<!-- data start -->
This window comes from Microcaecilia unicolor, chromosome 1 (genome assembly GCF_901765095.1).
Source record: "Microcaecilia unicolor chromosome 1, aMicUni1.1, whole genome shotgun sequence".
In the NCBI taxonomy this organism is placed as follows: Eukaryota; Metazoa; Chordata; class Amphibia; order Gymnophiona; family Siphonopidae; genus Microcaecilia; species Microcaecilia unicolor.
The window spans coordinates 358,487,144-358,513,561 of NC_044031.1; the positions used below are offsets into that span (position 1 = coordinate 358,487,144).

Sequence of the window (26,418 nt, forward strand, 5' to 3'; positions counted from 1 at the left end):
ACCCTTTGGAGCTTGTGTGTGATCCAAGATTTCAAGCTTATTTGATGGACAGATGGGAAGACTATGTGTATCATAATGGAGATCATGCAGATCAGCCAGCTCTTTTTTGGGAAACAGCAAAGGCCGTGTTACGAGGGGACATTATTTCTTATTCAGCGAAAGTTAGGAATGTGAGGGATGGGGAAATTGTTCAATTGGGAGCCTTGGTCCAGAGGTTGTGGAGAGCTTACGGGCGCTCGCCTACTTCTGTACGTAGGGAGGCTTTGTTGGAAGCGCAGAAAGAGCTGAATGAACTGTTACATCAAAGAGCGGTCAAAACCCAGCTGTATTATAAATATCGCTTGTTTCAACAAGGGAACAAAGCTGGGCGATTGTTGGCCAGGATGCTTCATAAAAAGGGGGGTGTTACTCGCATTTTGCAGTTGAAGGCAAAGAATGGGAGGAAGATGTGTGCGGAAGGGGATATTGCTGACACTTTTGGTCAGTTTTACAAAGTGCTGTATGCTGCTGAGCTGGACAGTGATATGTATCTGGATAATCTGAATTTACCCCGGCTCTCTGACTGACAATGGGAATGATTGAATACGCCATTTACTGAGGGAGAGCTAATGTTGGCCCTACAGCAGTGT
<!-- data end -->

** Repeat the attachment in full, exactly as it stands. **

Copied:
This window comes from Microcaecilia unicolor, chromosome 1 (genome assembly GCF_901765095.1).
Source record: "Microcaecilia unicolor chromosome 1, aMicUni1.1, whole genome shotgun sequence".
In the NCBI taxonomy this organism is placed as follows: Eukaryota; Metazoa; Chordata; class Amphibia; order Gymnophiona; family Siphonopidae; genus Microcaecilia; species Microcaecilia unicolor.
The window spans coordinates 358,487,144-358,513,561 of NC_044031.1; the positions used below are offsets into that span (position 1 = coordinate 358,487,144).

Sequence of the window (26,418 nt, forward strand, 5' to 3'; positions counted from 1 at the left end):
ACCCTTTGGAGCTTGTGTGTGATCCAAGATTTCAAGCTTATTTGATGGACAGATGGGAAGACTATGTGTATCATAATGGAGATCATGCAGATCAGCCAGCTCTTTTTTGGGAAACAGCAAAGGCCGTGTTACGAGGGGACATTATTTCTTATTCAGCGAAAGTTAGGAATGTGAGGGATGGGGAAATTGTTCAATTGGGAGCCTTGGTCCAGAGGTTGTGGAGAGCTTACGGGCGCTCGCCTACTTCTGTACGTAGGGAGGCTTTGTTGGAAGCGCAGAAAGAGCTGAATGAACTGTTACATCAAAGAGCGGTCAAAACCCAGCTGTATTATAAATATCGCTTGTTTCAACAAGGGAACAAAGCTGGGCGATTGTTGGCCAGGATGCTTCATAAAAAGGGGGGTGTTACTCGCATTTTGCAGTTGAAGGCAAAGAATGGGAGGAAGATGTGTGCGGAAGGGGATATTGCTGACACTTTTGGTCAGTTTTACAAAGTGCTGTATGCTGCTGAGCTGGACAGTGATATGTATCTGGATAATCTGAATTTACCCCGGCTCTCTGACTGACAATGGGAATGATTGAATACGCCATTTACTGAGGGAGAGCTAATGTTGGCCCTACAGCAGTGT